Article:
The Texas heat is more than an inconvenience this summer. It has become dangerous.
The abnormally dry weather and near-record temperatures that have seared Central Texas over the past week have drawn attention to two major issues: the heightened danger of brush fires, and the tenuous nature of the region’s water supply.
Over the past several days, major wildfires of 150 acres or more have turned brush to ash in Bell, Coryell and Lampasas counties, with one massive brush fire scorching more than 5,000 acres north of Copperas Cove. Another blaze charred 300 acres west of Temple on Friday.
The fires are testing the limits of rural firefighters, who have relied on mutual-aid agreements with neighboring departments to secure the needed fire support to bring the blazes under control.
But with more hot weather — and no rain — in the forecast for the coming week, the outlook for area firefighters is ominous.
It’s not just the rural areas that are feeling the impact of the unusually hot, dry weather.
Cities across the area have started calling for voluntary water use restrictions as lake levels continue to fall. With Belton Lake falling four feet below its normal level, Harker Heights and Belton this week issued a Stage 1 drought watch, following a similar action by the Brazos River Authority. For Belton, it was the first time the city had issued a watch since 2011, when the state suffered through a severe drought.
Killeen and Temple have been under Stage 1 drought watches since June, as is their standard annual procedure, but on Thursday, Temple activated Stage 2, in response to the hot, dry conditions.
Suggested voluntary conservation measures include limiting watering of lawns and washing of cars, as well as not filling swimming pools as often.
The city of Belton has reduced its water use as well, and city spokesman Paul Romer said the city would cut water to the city’s splash pads if the drought worsens.
With no rain in forecast for the next week, and continued triple-digit temperatures speeding the evaporation of surface water from area lakes, it’s not only possible but likely that voluntary water restrictions will be replaced by mandatory restrictions across Central Texas in the coming weeks.
Longtime Central Texans will no doubt remember some severe droughts that gripped the area between 2009 and 2015.
Between 2013 and 2015, wells in Bell and Williamson counties that tap into the Trinity Aquifer came up dry — an indicator of how much population growth in the area has taxed the water-bearing sediment layer that underlies the area.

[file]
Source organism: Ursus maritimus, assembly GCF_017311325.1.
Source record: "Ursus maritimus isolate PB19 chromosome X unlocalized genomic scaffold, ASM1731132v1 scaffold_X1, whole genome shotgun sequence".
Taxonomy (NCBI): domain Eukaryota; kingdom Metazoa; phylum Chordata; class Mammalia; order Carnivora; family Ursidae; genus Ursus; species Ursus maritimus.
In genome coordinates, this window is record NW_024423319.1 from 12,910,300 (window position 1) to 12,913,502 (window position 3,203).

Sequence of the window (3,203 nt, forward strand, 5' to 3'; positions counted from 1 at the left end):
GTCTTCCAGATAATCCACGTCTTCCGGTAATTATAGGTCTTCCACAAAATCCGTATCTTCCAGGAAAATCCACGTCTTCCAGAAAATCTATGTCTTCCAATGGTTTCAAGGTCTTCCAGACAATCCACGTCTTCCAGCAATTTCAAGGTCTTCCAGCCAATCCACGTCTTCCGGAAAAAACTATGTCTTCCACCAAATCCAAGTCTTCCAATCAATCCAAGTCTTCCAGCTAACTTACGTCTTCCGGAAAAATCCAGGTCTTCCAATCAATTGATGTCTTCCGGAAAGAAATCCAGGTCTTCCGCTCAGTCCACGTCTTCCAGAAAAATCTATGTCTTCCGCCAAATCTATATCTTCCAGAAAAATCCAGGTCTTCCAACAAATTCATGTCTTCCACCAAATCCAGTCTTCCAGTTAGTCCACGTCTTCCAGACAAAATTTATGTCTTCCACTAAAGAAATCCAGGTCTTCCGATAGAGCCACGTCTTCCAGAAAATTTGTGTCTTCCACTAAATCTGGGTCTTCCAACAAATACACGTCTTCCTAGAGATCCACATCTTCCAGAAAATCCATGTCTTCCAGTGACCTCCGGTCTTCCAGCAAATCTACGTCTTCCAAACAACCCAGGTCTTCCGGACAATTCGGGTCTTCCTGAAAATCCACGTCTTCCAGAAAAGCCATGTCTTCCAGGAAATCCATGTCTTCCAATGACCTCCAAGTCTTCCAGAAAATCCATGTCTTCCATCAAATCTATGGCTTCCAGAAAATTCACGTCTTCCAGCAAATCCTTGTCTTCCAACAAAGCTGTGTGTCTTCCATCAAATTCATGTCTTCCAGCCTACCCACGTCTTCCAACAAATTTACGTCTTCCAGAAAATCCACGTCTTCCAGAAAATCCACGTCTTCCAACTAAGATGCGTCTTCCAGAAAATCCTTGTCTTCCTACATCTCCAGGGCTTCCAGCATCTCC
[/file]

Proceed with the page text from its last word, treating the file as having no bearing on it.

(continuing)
Already suffering from dry wells, the Williamson County town of Florence went to Stage 5 water conservation measures in 2012 and was forced to haul water from Cedar Park after a pump on one of the remaining working wells burned out. Car washes and lawn watering were banned. Dry conditions subsequently forced the high school football team to play all its games on the road because the Buffaloes’ home field was rendered unplayable by insufficient watering.
While the Killeen area is in relatively good shape regarding its future water supply — at least through 2070, contractually speaking — an extended period of unusually hot, dry weather could put the entire region’s surface water and groundwater resources in jeopardy.
Exactly seven years ago, in late July 2011, Belton Lake was six feet below normal and Stillhouse Hollow Lake was down 10 feet because of an extended period of hot, dry weather — exposing trees and boat docks on the shoreline and causing dangerous hazards to boaters. Lake levels continued to fall for the remainder of the summer.
Given the current spate of hotter-than-usual weather, it’s not unreasonable to envision a similar scenario this summer.
Whether the extreme heat is due to climate change or it’s just a cyclical swing in Texas weather patterns, it’s imperative that state lawmakers make water reuse and conservation a priority in the coming legislative session.
State-funded programs to build rainwater collection systems that augment municipal water supplies and recharge underground aquifers would be good investments in the state’s future.
Similarly, grants to give cities an incentive to develop partially treated “gray water” irrigation of municipal golf courses and other city property — as is done in Killeen — will help to extend the available water resources.
Individual residents can help, too. It may be trite, but using less water should be a community effort — with an emphasis on limiting car washing, lawn watering and wasteful indoor water use.
As we move deeper into summer, the long-term effects of the Texas heat likely will continue to take their toll on the state’s landscape.
But more importantly, the stifling heat poses a serious threat to its residents — particularly those who lack air conditioning or can’t afford to keep it turned down to comfortable levels.
Several area cities have opened cooling stations where impacted residents can gather to get away from the heat. However, many of these facilities have limited hours of operation, and some residents are unable to travel to the shelters to cool off.
At this time of year, first responders typically conduct welfare checks to make sure residents aren’t in danger because of excessive heat.
Additionally, churches, civic organizations and other groups can help to identify those who need assistance — either through the purchase of a box fan or providing financial help with utility bills.
The extreme, prolonged heat we’ve been seeing in Central Texas is dangerous — and potentially lethal.
We owe it our neighbors — and to ourselves — to do what we can to help those who are most impacted by this unseasonably hot weather.
In the meantime, we can do what Texans do every summer: Pray for some rain.